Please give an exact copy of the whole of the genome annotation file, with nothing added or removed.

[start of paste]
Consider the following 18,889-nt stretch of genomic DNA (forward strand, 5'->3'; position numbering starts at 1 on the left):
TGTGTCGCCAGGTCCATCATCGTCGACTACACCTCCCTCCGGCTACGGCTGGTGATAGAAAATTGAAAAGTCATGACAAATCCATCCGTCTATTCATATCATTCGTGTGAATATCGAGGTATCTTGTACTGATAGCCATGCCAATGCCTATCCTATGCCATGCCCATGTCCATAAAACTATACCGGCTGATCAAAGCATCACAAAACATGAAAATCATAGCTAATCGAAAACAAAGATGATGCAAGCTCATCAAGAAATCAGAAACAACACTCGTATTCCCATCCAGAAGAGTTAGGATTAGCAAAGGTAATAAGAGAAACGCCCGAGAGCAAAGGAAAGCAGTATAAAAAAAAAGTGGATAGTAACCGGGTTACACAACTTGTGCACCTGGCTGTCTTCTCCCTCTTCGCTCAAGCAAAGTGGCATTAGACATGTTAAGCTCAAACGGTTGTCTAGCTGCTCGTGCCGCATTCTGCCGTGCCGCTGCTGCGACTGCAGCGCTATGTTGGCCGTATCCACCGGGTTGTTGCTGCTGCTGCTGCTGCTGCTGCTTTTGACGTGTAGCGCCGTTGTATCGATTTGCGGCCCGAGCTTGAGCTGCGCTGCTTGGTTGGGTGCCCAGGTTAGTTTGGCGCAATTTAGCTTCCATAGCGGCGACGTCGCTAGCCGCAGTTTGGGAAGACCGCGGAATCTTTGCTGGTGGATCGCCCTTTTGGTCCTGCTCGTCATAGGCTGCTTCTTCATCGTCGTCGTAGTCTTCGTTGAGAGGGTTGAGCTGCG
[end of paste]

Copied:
Consider the following 18,889-nt stretch of genomic DNA (forward strand, 5'->3'; position numbering starts at 1 on the left):
TGTGTCGCCAGGTCCATCATCGTCGACTACACCTCCCTCCGGCTACGGCTGGTGATAGAAAATTGAAAAGTCATGACAAATCCATCCGTCTATTCATATCATTCGTGTGAATATCGAGGTATCTTGTACTGATAGCCATGCCAATGCCTATCCTATGCCATGCCCATGTCCATAAAACTATACCGGCTGATCAAAGCATCACAAAACATGAAAATCATAGCTAATCGAAAACAAAGATGATGCAAGCTCATCAAGAAATCAGAAACAACACTCGTATTCCCATCCAGAAGAGTTAGGATTAGCAAAGGTAATAAGAGAAACGCCCGAGAGCAAAGGAAAGCAGTATAAAAAAAAAGTGGATAGTAACCGGGTTACACAACTTGTGCACCTGGCTGTCTTCTCCCTCTTCGCTCAAGCAAAGTGGCATTAGACATGTTAAGCTCAAACGGTTGTCTAGCTGCTCGTGCCGCATTCTGCCGTGCCGCTGCTGCGACTGCAGCGCTATGTTGGCCGTATCCACCGGGTTGTTGCTGCTGCTGCTGCTGCTGCTGCTTTTGACGTGTAGCGCCGTTGTATCGATTTGCGGCCCGAGCTTGAGCTGCGCTGCTTGGTTGGGTGCCCAGGTTAGTTTGGCGCAATTTAGCTTCCATAGCGGCGACGTCGCTAGCCGCAGTTTGGGAAGACCGCGGAATCTTTGCTGGTGGATCGCCCTTTTGGTCCTGCTCGTCATAGGCTGCTTCTTCATCGTCGTCGTAGTCTTCGTTGAGAGGGTTGAGCTGCG